At the start of this year I set myself the focus of painting portraits. I worked from photographs, and I feel the results showed that good things can happen when you challenge yourself. I kept going with this focus throughout the year – at the expense of getting a few other things finished – but ended the year so much more confident about my attempts to paint people. Next step – to paint from life – eeek!!!

I had to get my cat shaved down to the skin to remove masses of matted tangles. I’ve only had him a couple of years and in that time I’ve tried to brush him, but he refuses. More than that – if you keep trying to brush him after he gives a warning growl, then he’ll try to take your arm off!! But after being clipped, he instantly became a much more chilled, relaxed moggie – and I realized that so much of his grumpiness must have been due to feeling so uncomfortable. He’s learning that it is okay to be brushed and sometimes I think he actually starts to like it. I’ll need to learn how to use the clippers and keep him trimmed.

This year ends with noise and concrete dust as a plumber digs up the driveway to find a water leak. I could think of better ways to end the year. We’ve had two leaks within a couple of weeks – the first was on my birthday, and it flooded the lower workshop/study area of the house.

Oh yes – and a birthday in December – I turned 60. I can’t believe I’m saying that out loud. I reckon I’m only about 47 on the inside.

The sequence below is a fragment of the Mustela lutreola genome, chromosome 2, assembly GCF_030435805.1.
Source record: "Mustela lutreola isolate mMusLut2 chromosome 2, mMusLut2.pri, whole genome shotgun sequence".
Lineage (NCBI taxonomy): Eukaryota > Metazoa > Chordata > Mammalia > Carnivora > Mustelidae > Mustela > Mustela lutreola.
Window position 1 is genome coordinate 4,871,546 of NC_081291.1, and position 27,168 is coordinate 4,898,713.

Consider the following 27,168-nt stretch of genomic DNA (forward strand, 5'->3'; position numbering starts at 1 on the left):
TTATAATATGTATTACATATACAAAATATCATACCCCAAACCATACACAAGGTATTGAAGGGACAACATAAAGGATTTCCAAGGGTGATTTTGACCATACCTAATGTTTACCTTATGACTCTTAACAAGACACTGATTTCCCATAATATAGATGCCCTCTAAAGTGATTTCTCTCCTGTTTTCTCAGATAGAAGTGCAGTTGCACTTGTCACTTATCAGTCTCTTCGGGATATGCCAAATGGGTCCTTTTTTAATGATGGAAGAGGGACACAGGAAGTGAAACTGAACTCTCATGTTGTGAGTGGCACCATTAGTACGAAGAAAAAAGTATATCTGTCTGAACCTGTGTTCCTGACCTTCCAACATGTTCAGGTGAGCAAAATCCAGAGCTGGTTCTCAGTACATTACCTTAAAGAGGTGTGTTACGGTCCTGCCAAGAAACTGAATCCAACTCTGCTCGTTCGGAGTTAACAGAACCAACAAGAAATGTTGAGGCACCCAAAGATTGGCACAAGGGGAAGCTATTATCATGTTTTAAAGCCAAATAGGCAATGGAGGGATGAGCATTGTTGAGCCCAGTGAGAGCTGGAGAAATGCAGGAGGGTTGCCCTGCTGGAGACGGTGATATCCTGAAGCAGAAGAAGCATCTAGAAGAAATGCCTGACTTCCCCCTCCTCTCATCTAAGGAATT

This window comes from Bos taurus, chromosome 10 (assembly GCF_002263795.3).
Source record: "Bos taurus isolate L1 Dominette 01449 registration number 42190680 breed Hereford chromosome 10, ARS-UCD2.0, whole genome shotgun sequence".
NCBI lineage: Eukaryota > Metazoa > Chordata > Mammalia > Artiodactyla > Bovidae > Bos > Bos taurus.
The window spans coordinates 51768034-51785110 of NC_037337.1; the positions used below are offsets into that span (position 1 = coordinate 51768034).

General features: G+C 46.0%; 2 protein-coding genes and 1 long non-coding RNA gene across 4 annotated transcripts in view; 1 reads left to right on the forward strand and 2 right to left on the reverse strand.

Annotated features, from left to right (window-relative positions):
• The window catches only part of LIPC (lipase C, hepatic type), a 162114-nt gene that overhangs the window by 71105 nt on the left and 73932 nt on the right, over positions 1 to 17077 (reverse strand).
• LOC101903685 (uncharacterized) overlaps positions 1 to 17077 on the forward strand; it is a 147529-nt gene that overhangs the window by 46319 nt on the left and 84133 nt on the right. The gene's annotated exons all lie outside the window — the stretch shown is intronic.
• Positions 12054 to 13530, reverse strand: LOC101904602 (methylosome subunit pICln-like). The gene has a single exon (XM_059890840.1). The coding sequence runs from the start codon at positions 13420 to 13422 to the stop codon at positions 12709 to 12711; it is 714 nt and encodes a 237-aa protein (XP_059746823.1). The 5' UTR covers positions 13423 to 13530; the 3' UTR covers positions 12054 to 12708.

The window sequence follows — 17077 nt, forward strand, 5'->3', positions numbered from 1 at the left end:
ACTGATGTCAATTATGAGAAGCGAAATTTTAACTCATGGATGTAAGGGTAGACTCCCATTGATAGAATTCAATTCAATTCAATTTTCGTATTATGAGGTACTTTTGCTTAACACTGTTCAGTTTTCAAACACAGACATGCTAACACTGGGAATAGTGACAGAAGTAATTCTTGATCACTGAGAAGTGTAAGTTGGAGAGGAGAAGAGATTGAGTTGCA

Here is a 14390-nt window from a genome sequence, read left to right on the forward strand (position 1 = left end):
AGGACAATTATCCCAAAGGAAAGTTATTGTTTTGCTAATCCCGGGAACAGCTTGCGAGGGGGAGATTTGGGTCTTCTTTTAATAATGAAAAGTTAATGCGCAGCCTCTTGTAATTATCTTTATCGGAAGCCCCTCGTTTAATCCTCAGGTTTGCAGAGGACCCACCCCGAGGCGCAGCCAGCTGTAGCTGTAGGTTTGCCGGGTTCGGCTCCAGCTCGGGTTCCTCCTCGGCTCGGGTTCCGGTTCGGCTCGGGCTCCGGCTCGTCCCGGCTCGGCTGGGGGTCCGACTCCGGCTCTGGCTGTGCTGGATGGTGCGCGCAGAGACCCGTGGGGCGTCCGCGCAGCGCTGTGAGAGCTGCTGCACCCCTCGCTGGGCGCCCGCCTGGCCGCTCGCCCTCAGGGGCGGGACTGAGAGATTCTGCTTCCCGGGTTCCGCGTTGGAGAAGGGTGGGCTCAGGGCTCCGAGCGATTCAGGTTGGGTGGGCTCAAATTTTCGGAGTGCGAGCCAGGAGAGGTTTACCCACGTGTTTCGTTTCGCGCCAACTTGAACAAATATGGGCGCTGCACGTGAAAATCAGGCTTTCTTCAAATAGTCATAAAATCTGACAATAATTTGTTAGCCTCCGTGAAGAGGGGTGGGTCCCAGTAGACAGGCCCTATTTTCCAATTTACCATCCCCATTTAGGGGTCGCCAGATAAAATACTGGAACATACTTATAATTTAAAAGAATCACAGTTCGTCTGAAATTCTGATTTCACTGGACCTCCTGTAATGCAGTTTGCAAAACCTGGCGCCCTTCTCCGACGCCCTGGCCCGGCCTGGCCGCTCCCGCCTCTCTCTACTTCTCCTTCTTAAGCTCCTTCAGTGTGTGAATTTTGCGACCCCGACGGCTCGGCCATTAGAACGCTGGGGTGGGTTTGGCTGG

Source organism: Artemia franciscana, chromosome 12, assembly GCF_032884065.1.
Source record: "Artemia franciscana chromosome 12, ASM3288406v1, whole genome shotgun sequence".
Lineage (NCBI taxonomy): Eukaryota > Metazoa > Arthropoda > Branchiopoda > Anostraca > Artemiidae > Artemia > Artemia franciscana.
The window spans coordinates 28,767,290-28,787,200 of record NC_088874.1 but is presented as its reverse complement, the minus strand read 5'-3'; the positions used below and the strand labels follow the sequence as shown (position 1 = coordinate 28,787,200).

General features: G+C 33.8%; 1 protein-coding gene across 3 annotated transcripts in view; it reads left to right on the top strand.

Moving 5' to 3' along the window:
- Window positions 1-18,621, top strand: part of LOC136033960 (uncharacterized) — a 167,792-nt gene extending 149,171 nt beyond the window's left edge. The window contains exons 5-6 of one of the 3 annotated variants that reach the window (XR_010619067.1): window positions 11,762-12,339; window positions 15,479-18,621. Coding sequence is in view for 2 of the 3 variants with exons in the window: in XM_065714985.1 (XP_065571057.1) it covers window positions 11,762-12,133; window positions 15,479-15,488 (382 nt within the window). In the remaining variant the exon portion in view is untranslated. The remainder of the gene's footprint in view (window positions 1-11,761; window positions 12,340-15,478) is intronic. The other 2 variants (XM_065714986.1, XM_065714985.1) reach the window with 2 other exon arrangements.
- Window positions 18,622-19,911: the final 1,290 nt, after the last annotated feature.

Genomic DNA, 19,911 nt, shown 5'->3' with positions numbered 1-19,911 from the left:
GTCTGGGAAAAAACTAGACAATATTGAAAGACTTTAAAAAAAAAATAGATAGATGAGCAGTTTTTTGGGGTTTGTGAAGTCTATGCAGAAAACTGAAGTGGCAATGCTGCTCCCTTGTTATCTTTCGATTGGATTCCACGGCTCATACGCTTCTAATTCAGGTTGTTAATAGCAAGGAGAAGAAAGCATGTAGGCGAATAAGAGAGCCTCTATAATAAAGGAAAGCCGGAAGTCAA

Version 3


And next year – I really need to start writing again. I want to work out how to merge both writing and painting. Its a positive challenge to myself.



the fallen

the ground beneath is hard and dry
not a place to rest, not a place to lie
this far down was only ever for foraging
wind-rivers here can not carry
but blow dust flurries into eyes
dust rose and settled, glossy black coat undone
reaching into air but finding no purchase
eyes opened blind to the sun
this far down
all horizontal, all solid, all still
body cooling under sun
hard nest of stones and dust
bones and black
sight gone, shine gone

walking home she saw the contrast
black against the blonde ground
small lost body in the dust
she sensed fragility
approached cautiously
blew gently revealing the dull eyes
fingers nested, lifted
warm hands enclosed
one finger stroked away the dust
revealing the shine
compassion carried him away
her quiet voice shared secrets
whispered into tiny ears

she found a box and a doll’s blanket
and made a bed
she lay her black prince to rest
she knew this sleep was forever
there would be no wakening kiss
she tucked the blanket around him
to comfort and protect
a final nest
and blessed him in silence
a small child’s sacrament
a small child’s attempt
to honour the wild world
to care for the fallen

to an only child
anything could become animate
anything could become the voice of her imagination
he was her pet, he was beloved
he was a sleeping prince
a treasure, a secret
a gift from the world she walked in
at one with the raw pure energy of childhood
not yet disconnected

she felt the need to share
this treasure felt too much for one so small to hold
she showed her mother
expecting softness and awe and sensitive respect for her care

the mother snatched the box
threw it in the bin
half-filled with ashes from the coal-range
clouds of grey ash rushed up on impact
then settled slowly over the small black body
this last wind
this last nest
a desecration
a child’s heart broken

looking down
the blackbird thanked her, blessed her, kissed her tears
she would remain known to the birdworld, the greenworld
the elemental consciousness of nature
granted access
and held the thin door open


© Claire Griffin 2016